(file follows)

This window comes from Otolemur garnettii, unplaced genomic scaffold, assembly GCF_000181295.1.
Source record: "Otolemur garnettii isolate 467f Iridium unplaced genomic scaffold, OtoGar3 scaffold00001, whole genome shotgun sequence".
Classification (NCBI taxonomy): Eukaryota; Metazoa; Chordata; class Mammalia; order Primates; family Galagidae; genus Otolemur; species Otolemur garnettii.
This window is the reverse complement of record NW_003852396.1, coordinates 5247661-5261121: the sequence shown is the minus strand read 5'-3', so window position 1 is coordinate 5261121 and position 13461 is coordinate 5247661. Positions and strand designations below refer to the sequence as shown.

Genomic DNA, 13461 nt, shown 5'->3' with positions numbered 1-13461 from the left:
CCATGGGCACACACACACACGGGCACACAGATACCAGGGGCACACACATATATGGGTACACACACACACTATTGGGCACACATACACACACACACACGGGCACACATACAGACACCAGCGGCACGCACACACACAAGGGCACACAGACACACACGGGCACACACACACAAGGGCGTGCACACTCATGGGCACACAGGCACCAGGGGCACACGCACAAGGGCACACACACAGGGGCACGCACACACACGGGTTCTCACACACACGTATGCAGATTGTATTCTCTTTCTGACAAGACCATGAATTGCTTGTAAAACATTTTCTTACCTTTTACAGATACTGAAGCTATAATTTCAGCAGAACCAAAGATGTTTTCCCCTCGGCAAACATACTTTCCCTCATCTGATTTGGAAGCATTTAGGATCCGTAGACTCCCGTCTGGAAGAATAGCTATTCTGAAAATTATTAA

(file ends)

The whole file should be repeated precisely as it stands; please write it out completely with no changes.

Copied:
This window comes from Otolemur garnettii, unplaced genomic scaffold, assembly GCF_000181295.1.
Source record: "Otolemur garnettii isolate 467f Iridium unplaced genomic scaffold, OtoGar3 scaffold00001, whole genome shotgun sequence".
Classification (NCBI taxonomy): Eukaryota; Metazoa; Chordata; class Mammalia; order Primates; family Galagidae; genus Otolemur; species Otolemur garnettii.
This window is the reverse complement of record NW_003852396.1, coordinates 5247661-5261121: the sequence shown is the minus strand read 5'-3', so window position 1 is coordinate 5261121 and position 13461 is coordinate 5247661. Positions and strand designations below refer to the sequence as shown.

Genomic DNA, 13461 nt, shown 5'->3' with positions numbered 1-13461 from the left:
CCATGGGCACACACACACACGGGCACACAGATACCAGGGGCACACACATATATGGGTACACACACACACTATTGGGCACACATACACACACACACACGGGCACACATACAGACACCAGCGGCACGCACACACACAAGGGCACACAGACACACACGGGCACACACACACAAGGGCGTGCACACTCATGGGCACACAGGCACCAGGGGCACACGCACAAGGGCACACACACAGGGGCACGCACACACACGGGTTCTCACACACACGTATGCAGATTGTATTCTCTTTCTGACAAGACCATGAATTGCTTGTAAAACATTTTCTTACCTTTTACAGATACTGAAGCTATAATTTCAGCAGAACCAAAGATGTTTTCCCCTCGGCAAACATACTTTCCCTCATCTGATTTGGAAGCATTTAGGATCCGTAGACTCCCGTCTGGAAGAATAGCTATTCTGAAAATTATTAA